The GloriousCore Software works but is slightly annoying to use, for customizing your key-map each individual change needs to be applied then saved. The software is still a bit buggy and feels like another Corsair iCUE bloatware, but less intuitive. The good news is you can customize your layout and RGB, flash the board. And never touch the software again as it is not required for a profile that is flashed to the board.


As this is a Batch1 board the PCB is also QMK compatible, I tested both GloriousCore and QMK compatibility. Using QMK is just as I have experienced with all my other QMK compatible boards, set your profile via QMK Config, export your profile, flash via QMK Toolbox, and you are good to go, no issues via QMK, which is very good. (As mentioned QMK compatibility may not be possible for later production models)



When purchasing you have two colour options, Black Slate and White Ice. I chose White Ice, and in my opinion this should really be called ‘Super Silver’ the colour is not white and the stock photos used on GMMK’s site are not very representational of what this board looks like in real life. As shown:



GMMK Pro White Ice stock photo





This is why I was happy about missing the GMK Civilizations GB. They would not match the silver colour of the board very well, But the Drop Camillo matches perfectly. 


Ultimately this does not sway any use or functionality of the board but the custom keyboard market loves aesthetics and style, I think that many would be disappointed by the colour of the ‘White Ice’, myself included. And while I do not mind the silver now that some time has passed, I am disappointed.


The RGB is satisfying enough, while I set mine to static white I did play around a bit in GloriosCore and was content enough. The lightbars on the side are a unique touch that help distinguish it over competitors, and I like that they flash when Caps lock is ‘On’ although depending on the lighting of the room you are in this is not really visible. But a nice feature regardless.



On final order (now in stock) you get to add options that were not available when the pre-order was made, this included coiled aviator cables in various colours for $50. Backplates options (ANSI), brass for $50, polycarbonate for $20 (aluminum plate included by default). Additional rotary knobs for $10 (black, white, and gold), a carry case for $25, and many keycap, switch, plus various other Glorious accessory options. All of these are optional and are not required in order to use the GMMK Pro, I only added an additional knob as I wanted another colour. The only two items required are switches and keycaps.


For those looking into ISO layouts they do not seem to be available directly through Glorious on PCGamingRace, but instead through Authorized Retailers & Distributors listed on the main landing page for the GMMK Pro, CandyKeys is one of the many retailers in the EU.


As of completing this review the ISO layout is now available directly through Glorious.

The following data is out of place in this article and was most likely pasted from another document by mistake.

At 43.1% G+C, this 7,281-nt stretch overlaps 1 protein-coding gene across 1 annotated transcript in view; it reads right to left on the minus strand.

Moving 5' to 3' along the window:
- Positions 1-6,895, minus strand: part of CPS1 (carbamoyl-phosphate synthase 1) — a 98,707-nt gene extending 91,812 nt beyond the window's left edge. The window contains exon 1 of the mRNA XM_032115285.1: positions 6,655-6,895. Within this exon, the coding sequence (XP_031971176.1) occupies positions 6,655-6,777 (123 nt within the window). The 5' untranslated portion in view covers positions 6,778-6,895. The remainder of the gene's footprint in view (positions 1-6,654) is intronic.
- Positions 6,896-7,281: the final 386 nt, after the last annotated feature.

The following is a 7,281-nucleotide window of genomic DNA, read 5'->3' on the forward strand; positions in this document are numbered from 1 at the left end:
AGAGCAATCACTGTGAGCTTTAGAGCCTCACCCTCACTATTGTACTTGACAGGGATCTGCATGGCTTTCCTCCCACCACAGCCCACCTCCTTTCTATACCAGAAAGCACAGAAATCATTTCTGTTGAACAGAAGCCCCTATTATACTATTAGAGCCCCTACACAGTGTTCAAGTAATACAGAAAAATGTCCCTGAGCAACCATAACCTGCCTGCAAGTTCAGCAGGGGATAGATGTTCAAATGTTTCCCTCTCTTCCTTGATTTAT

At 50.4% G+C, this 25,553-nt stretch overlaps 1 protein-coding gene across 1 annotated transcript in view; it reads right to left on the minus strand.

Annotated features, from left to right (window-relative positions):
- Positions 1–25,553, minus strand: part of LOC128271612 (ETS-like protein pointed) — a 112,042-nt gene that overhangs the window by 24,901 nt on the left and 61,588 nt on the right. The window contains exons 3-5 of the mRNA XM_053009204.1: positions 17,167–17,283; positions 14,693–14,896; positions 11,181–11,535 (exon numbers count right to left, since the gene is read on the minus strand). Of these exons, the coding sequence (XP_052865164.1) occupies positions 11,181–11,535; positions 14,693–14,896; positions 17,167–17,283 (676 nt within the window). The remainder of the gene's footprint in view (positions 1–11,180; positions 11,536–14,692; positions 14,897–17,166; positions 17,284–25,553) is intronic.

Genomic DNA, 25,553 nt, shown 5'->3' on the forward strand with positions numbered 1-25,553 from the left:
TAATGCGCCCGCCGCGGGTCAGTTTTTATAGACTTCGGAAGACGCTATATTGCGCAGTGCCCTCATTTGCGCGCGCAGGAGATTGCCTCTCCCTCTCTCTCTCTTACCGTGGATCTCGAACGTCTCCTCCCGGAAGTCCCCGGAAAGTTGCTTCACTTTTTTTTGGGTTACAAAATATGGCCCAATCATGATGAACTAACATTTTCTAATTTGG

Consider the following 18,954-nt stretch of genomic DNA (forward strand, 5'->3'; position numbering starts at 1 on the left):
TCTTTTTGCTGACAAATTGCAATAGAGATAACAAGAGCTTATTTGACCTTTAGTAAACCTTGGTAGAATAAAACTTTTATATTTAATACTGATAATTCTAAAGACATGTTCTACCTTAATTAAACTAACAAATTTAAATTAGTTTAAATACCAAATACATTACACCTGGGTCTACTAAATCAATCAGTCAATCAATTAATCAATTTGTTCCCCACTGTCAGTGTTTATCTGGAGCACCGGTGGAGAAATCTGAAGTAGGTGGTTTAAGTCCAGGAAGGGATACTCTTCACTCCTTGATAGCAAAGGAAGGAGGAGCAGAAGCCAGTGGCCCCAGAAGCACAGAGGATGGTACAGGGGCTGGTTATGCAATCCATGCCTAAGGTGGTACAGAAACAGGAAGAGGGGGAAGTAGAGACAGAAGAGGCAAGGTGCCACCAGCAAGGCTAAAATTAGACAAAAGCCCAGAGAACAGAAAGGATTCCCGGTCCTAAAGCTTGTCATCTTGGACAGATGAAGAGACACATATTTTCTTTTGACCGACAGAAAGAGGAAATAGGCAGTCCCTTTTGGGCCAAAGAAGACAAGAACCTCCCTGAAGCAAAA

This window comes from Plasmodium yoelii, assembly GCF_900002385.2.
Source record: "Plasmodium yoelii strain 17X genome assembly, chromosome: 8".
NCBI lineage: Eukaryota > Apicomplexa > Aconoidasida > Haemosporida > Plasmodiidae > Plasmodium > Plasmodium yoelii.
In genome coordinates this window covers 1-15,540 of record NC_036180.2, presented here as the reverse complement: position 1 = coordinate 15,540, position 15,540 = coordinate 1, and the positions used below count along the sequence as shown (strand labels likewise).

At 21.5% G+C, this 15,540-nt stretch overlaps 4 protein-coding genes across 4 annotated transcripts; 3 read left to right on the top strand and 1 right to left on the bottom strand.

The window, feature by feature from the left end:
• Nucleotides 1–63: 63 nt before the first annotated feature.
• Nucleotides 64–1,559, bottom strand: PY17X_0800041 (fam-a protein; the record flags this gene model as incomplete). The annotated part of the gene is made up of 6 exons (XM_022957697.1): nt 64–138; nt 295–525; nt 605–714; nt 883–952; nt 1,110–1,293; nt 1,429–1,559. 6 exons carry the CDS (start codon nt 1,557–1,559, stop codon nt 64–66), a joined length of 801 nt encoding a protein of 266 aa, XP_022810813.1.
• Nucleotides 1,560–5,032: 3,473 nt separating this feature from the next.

I like the varying options you can get with your keyboard right at the time or purchase, and it gets users to buy more and customize their boards, which falls right into the hobby. A smart move by Glorious, but a pricey one as they charge a bit of a premium, although I can appreciate the ease of a one-stop-shop, I decided to get my accessories elsewhere.



Type Test:


Stock Zealios V2 78g switches, stabilizers lubed with Krytox 205g0. 



     * Amplified audio by 10db * (Audio recorded with a Blue Snowball Mic, at approximately 15cm from the keyboard)







Mixed in some Zilent V2 67g on the top row and right column.











Simple matching custom cable from Donut Cables.



This is a placemat on my dining table and not a desk mat, just to clear up some possible confusion haha. Not some limited edition GB.



Shown here on my desk with a custom coiled cable from Zap Cables that I am using for another build. 




I think that for $170usd in the current mech market there is no direct competitor with the GMMK Pro. You either spend the same or less, and get a significantly lesser board in terms of quality and/or features, or you spend a considerable amount more to get one that has the same features. In an upcoming build with the KBD Bella 75% I will look back and compare that board to the GMMK Pro, but for about $120 more you get what is essentially the same board (options wise), other than the missing rotary knob.


Thus at the time of writing this GMMK has nailed the market segment. They have included the most ‘wanted’ features of a custom mech in 2021, and at a price point nobody can touch at this time. You get a lot of board per $ and unless you are looking at a very specific layout, style, or specific feature, you are likely going to pay a significant premium, a $200-700usd DIY board is not uncommon and most equal competitors (in terms of features) with the GMMK Pro start at around $250+. The ID80 is probably the best direct competitor as it sells for the same price as the Pro, but it does not offer as many features, or equal build quality, making the decision easy now that the Pro is in stock. 


After several months of using this as my daily driver I can confidently recommend this keyboard. I am very happy with it and the features it successfully delivered on, it is by far the best value I have gotten from a keyboard and other than my issues with the “white” colour it is a very good option that I highly recommend.